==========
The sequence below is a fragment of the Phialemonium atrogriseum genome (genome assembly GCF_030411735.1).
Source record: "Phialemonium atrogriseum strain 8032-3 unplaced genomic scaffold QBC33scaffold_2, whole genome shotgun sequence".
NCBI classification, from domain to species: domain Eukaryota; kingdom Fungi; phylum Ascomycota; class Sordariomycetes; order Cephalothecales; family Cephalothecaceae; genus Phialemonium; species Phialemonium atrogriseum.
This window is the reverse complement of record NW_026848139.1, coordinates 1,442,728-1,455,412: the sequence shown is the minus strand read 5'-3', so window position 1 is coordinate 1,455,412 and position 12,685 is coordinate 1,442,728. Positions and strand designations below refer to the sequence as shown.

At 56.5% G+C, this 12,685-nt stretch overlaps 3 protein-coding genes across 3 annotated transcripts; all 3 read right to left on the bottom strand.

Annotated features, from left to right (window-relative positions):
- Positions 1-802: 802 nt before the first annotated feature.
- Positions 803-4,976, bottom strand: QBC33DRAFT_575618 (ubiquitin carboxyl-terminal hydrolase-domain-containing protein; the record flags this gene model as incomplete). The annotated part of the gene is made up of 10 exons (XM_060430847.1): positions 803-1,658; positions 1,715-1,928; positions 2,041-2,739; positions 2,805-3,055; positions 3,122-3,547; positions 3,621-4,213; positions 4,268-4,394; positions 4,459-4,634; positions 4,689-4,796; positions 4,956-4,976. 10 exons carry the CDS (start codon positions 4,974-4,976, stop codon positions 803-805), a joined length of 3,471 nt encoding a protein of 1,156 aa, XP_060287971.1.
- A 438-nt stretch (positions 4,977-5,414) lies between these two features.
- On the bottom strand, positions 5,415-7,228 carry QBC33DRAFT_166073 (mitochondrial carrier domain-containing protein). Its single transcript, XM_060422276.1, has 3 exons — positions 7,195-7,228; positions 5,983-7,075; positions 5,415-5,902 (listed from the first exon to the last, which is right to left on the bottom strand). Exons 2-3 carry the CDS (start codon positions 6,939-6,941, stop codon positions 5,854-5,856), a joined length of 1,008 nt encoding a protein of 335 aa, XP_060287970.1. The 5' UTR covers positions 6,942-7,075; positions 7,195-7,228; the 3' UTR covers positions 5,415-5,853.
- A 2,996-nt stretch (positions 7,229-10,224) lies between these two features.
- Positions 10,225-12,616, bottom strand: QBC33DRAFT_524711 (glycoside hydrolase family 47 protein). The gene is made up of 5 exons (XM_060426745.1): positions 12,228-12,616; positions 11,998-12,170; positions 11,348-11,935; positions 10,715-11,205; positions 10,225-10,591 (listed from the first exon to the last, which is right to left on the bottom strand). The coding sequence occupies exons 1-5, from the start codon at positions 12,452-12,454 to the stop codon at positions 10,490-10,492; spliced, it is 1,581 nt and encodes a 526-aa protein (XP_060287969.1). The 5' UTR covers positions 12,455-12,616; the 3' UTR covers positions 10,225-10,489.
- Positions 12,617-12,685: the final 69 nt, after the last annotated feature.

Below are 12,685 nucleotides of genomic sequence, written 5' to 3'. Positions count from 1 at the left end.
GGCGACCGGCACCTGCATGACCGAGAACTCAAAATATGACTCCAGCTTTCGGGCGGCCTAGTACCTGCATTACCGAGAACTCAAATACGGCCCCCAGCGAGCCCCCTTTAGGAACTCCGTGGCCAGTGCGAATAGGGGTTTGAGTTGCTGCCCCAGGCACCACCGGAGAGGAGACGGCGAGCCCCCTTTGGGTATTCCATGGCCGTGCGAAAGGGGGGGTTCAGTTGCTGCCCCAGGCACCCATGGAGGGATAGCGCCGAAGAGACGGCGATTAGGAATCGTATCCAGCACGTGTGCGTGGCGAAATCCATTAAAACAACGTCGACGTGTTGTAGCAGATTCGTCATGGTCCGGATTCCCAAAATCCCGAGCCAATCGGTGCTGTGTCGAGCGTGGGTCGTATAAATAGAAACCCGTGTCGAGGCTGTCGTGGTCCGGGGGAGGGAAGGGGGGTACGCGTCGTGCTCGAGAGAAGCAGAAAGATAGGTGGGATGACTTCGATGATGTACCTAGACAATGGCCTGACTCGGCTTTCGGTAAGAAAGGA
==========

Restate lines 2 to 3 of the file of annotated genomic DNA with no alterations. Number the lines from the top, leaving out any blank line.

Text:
Source record: "Phialemonium atrogriseum strain 8032-3 unplaced genomic scaffold QBC33scaffold_2, whole genome shotgun sequence".
NCBI classification, from domain to species: domain Eukaryota; kingdom Fungi; phylum Ascomycota; class Sordariomycetes; order Cephalothecales; family Cephalothecaceae; genus Phialemonium; species Phialemonium atrogriseum.